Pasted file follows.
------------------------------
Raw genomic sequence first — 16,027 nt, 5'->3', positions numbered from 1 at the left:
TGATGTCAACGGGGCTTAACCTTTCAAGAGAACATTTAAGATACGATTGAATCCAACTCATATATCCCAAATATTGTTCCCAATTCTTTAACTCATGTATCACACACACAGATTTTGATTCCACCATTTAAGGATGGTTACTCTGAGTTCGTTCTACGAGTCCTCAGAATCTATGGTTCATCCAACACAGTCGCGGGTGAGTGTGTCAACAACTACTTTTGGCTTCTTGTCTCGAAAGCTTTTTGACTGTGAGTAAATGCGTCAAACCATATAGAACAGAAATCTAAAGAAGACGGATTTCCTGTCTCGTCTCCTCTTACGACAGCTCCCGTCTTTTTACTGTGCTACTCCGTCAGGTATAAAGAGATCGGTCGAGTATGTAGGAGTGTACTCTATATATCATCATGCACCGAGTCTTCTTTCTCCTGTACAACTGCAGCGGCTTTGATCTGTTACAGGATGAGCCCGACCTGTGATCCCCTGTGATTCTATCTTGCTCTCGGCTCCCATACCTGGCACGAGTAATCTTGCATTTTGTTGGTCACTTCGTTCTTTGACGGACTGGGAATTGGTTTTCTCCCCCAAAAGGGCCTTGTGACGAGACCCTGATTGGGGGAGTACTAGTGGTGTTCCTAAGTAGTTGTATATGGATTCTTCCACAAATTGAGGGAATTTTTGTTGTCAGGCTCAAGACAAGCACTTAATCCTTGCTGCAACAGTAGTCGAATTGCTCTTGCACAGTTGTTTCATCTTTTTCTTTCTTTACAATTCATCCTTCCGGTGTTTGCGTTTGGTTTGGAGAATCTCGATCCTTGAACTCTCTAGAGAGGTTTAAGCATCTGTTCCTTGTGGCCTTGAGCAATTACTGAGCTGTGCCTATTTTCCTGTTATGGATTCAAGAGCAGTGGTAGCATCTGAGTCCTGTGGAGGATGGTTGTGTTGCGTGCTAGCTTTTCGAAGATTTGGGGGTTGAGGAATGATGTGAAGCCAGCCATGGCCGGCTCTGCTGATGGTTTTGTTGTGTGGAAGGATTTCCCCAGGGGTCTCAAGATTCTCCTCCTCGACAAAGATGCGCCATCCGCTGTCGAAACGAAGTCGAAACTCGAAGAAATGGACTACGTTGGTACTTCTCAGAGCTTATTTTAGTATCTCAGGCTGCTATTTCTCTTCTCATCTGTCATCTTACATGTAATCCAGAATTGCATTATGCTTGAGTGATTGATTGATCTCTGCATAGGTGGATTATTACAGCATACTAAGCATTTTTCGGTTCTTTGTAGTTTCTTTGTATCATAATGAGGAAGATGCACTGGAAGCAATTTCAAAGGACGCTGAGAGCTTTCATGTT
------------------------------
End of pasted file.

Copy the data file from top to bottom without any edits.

Raw genomic sequence first — 16,027 nt, 5'->3', positions numbered from 1 at the left:
TGATGTCAACGGGGCTTAACCTTTCAAGAGAACATTTAAGATACGATTGAATCCAACTCATATATCCCAAATATTGTTCCCAATTCTTTAACTCATGTATCACACACACAGATTTTGATTCCACCATTTAAGGATGGTTACTCTGAGTTCGTTCTACGAGTCCTCAGAATCTATGGTTCATCCAACACAGTCGCGGGTGAGTGTGTCAACAACTACTTTTGGCTTCTTGTCTCGAAAGCTTTTTGACTGTGAGTAAATGCGTCAAACCATATAGAACAGAAATCTAAAGAAGACGGATTTCCTGTCTCGTCTCCTCTTACGACAGCTCCCGTCTTTTTACTGTGCTACTCCGTCAGGTATAAAGAGATCGGTCGAGTATGTAGGAGTGTACTCTATATATCATCATGCACCGAGTCTTCTTTCTCCTGTACAACTGCAGCGGCTTTGATCTGTTACAGGATGAGCCCGACCTGTGATCCCCTGTGATTCTATCTTGCTCTCGGCTCCCATACCTGGCACGAGTAATCTTGCATTTTGTTGGTCACTTCGTTCTTTGACGGACTGGGAATTGGTTTTCTCCCCCAAAAGGGCCTTGTGACGAGACCCTGATTGGGGGAGTACTAGTGGTGTTCCTAAGTAGTTGTATATGGATTCTTCCACAAATTGAGGGAATTTTTGTTGTCAGGCTCAAGACAAGCACTTAATCCTTGCTGCAACAGTAGTCGAATTGCTCTTGCACAGTTGTTTCATCTTTTTCTTTCTTTACAATTCATCCTTCCGGTGTTTGCGTTTGGTTTGGAGAATCTCGATCCTTGAACTCTCTAGAGAGGTTTAAGCATCTGTTCCTTGTGGCCTTGAGCAATTACTGAGCTGTGCCTATTTTCCTGTTATGGATTCAAGAGCAGTGGTAGCATCTGAGTCCTGTGGAGGATGGTTGTGTTGCGTGCTAGCTTTTCGAAGATTTGGGGGTTGAGGAATGATGTGAAGCCAGCCATGGCCGGCTCTGCTGATGGTTTTGTTGTGTGGAAGGATTTCCCCAGGGGTCTCAAGATTCTCCTCCTCGACAAAGATGCGCCATCCGCTGTCGAAACGAAGTCGAAACTCGAAGAAATGGACTACGTTGGTACTTCTCAGAGCTTATTTTAGTATCTCAGGCTGCTATTTCTCTTCTCATCTGTCATCTTACATGTAATCCAGAATTGCATTATGCTTGAGTGATTGATTGATCTCTGCATAGGTGGATTATTACAGCATACTAAGCATTTTTCGGTTCTTTGTAGTTTCTTTGTATCATAATGAGGAAGATGCACTGGAAGCAATTTCAAAGGACGCTGAGAGCTTTCATGTT